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|The Role of Seasons in Indian Haiku|
|by Ramesh Anand|
Continued from "The Indianness in Contemporary Haiku"
Creating an apt seasonal reference, which is completely fresh by itself, is the biggest challenge in getting the observed event artistic and surprising in a haiku. It makes the haiku more revealing and resonant.
A new haiku poet generally adopts the existing setting of kigo shared by experienced writers. This existing set would only suit for writers who reside in a country from where the existing kigo set originated. So there is a challenge here for every haiku poet to find a kigo for their own country which has very unique seasonal references hidden to get revealed.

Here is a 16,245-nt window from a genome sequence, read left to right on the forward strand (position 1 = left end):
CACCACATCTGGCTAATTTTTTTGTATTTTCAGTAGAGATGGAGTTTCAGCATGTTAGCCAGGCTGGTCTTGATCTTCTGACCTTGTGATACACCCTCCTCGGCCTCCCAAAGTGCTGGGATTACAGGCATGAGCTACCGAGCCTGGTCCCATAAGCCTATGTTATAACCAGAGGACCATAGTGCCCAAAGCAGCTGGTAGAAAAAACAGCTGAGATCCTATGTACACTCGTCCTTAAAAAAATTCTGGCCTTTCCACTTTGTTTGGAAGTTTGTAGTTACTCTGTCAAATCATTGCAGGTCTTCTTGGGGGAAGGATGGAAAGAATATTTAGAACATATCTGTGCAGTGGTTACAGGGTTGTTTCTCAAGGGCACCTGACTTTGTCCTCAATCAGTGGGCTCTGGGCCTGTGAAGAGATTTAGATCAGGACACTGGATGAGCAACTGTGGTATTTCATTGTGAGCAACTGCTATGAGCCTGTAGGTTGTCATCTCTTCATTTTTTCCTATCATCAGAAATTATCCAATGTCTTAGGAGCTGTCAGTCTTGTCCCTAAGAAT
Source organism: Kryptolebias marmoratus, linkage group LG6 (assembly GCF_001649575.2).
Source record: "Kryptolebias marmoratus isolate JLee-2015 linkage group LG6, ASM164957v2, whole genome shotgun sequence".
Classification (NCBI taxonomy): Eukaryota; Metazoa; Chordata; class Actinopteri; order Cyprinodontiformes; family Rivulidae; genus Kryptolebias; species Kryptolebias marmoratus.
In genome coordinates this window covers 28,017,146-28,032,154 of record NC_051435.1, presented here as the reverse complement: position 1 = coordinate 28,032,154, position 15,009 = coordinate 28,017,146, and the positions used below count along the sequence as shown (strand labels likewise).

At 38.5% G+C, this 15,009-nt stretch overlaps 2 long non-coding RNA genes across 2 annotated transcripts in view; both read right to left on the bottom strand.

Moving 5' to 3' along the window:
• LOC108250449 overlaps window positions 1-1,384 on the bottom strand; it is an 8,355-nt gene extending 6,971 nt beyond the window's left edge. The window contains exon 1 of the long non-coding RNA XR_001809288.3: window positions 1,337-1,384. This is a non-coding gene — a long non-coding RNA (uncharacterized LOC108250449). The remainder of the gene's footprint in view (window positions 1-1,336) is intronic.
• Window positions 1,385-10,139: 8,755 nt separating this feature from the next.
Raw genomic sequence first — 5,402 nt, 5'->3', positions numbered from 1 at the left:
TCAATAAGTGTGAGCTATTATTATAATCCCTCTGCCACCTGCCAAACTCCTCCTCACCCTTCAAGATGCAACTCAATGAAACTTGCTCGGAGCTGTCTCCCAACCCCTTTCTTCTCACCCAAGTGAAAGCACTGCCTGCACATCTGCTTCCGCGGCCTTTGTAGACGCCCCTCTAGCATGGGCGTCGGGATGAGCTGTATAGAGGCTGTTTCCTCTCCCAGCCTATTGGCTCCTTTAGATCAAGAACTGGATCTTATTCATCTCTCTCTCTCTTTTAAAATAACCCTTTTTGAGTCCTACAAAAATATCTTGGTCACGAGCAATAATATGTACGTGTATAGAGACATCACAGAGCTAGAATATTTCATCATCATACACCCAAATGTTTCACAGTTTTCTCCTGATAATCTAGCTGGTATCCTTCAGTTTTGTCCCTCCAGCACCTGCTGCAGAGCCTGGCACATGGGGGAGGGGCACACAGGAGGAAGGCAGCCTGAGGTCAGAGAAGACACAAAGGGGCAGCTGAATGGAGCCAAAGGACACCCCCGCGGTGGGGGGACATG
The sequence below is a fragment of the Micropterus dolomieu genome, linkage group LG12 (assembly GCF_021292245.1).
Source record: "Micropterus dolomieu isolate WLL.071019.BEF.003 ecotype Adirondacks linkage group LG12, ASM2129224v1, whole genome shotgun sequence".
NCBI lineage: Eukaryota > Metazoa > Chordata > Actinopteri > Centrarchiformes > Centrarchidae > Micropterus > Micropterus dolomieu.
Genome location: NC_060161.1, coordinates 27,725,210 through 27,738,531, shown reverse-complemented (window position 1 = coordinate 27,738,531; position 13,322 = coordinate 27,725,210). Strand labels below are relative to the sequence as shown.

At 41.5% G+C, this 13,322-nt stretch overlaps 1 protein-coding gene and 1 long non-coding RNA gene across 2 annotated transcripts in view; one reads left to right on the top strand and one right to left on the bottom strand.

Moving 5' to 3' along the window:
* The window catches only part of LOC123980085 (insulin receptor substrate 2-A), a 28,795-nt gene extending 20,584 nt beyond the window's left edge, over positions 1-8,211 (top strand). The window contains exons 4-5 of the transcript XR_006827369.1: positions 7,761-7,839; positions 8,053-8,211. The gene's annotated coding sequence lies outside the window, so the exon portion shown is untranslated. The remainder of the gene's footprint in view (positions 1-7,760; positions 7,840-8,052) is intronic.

Over experience, there will be an inner urge to find the deep meaning of the observed event in a season and that is when exceptional kigo will start to fall in place in a poet’s haiku.
Kigo as seasonal reference also helps to give a clear cut idea of the event and prevents the event being falling into a gray area especially when a seasonal transition takes place.
new year’s wishes
new year's eve
autumn sky -
autumn haze –
First talk, first dawn, first meeting, first snow, first drizzle.
full moon –
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